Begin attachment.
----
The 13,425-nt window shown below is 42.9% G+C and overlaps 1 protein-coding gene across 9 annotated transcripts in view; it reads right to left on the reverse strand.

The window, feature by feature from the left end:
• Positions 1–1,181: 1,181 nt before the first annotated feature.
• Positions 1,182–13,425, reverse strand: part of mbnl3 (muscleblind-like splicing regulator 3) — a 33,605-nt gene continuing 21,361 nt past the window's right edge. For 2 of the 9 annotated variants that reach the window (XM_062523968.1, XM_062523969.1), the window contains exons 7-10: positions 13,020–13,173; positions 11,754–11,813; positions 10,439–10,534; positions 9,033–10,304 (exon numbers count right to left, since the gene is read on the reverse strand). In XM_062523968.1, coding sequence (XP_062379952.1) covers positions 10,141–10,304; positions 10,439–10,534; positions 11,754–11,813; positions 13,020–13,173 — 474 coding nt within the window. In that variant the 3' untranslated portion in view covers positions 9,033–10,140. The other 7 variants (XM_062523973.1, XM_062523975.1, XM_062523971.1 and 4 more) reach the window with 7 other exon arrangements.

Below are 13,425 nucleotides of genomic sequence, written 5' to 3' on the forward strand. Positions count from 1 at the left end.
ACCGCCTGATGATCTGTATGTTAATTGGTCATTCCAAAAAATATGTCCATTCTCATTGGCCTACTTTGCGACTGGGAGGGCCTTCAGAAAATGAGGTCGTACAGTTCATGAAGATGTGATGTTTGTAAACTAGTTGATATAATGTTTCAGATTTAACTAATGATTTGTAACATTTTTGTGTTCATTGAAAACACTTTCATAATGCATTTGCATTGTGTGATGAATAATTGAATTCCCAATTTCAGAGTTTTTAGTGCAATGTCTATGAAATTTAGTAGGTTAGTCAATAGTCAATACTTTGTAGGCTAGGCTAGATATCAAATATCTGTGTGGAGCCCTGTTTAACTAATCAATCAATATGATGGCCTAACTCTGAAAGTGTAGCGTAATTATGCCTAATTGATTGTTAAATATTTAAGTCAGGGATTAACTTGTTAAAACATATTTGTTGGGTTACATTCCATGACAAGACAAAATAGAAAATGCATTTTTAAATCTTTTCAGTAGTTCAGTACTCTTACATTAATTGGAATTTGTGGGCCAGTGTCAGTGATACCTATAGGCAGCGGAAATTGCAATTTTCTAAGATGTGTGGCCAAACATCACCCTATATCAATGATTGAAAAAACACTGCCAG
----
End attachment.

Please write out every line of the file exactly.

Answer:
The 13,425-nt window shown below is 42.9% G+C and overlaps 1 protein-coding gene across 9 annotated transcripts in view; it reads right to left on the reverse strand.

The window, feature by feature from the left end:
• Positions 1–1,181: 1,181 nt before the first annotated feature.
• Positions 1,182–13,425, reverse strand: part of mbnl3 (muscleblind-like splicing regulator 3) — a 33,605-nt gene continuing 21,361 nt past the window's right edge. For 2 of the 9 annotated variants that reach the window (XM_062523968.1, XM_062523969.1), the window contains exons 7-10: positions 13,020–13,173; positions 11,754–11,813; positions 10,439–10,534; positions 9,033–10,304 (exon numbers count right to left, since the gene is read on the reverse strand). In XM_062523968.1, coding sequence (XP_062379952.1) covers positions 10,141–10,304; positions 10,439–10,534; positions 11,754–11,813; positions 13,020–13,173 — 474 coding nt within the window. In that variant the 3' untranslated portion in view covers positions 9,033–10,140. The other 7 variants (XM_062523973.1, XM_062523975.1, XM_062523971.1 and 4 more) reach the window with 7 other exon arrangements.

Below are 13,425 nucleotides of genomic sequence, written 5' to 3' on the forward strand. Positions count from 1 at the left end.
ACCGCCTGATGATCTGTATGTTAATTGGTCATTCCAAAAAATATGTCCATTCTCATTGGCCTACTTTGCGACTGGGAGGGCCTTCAGAAAATGAGGTCGTACAGTTCATGAAGATGTGATGTTTGTAAACTAGTTGATATAATGTTTCAGATTTAACTAATGATTTGTAACATTTTTGTGTTCATTGAAAACACTTTCATAATGCATTTGCATTGTGTGATGAATAATTGAATTCCCAATTTCAGAGTTTTTAGTGCAATGTCTATGAAATTTAGTAGGTTAGTCAATAGTCAATACTTTGTAGGCTAGGCTAGATATCAAATATCTGTGTGGAGCCCTGTTTAACTAATCAATCAATATGATGGCCTAACTCTGAAAGTGTAGCGTAATTATGCCTAATTGATTGTTAAATATTTAAGTCAGGGATTAACTTGTTAAAACATATTTGTTGGGTTACATTCCATGACAAGACAAAATAGAAAATGCATTTTTAAATCTTTTCAGTAGTTCAGTACTCTTACATTAATTGGAATTTGTGGGCCAGTGTCAGTGATACCTATAGGCAGCGGAAATTGCAATTTTCTAAGATGTGTGGCCAAACATCACCCTATATCAATGATTGAAAAAACACTGCCAG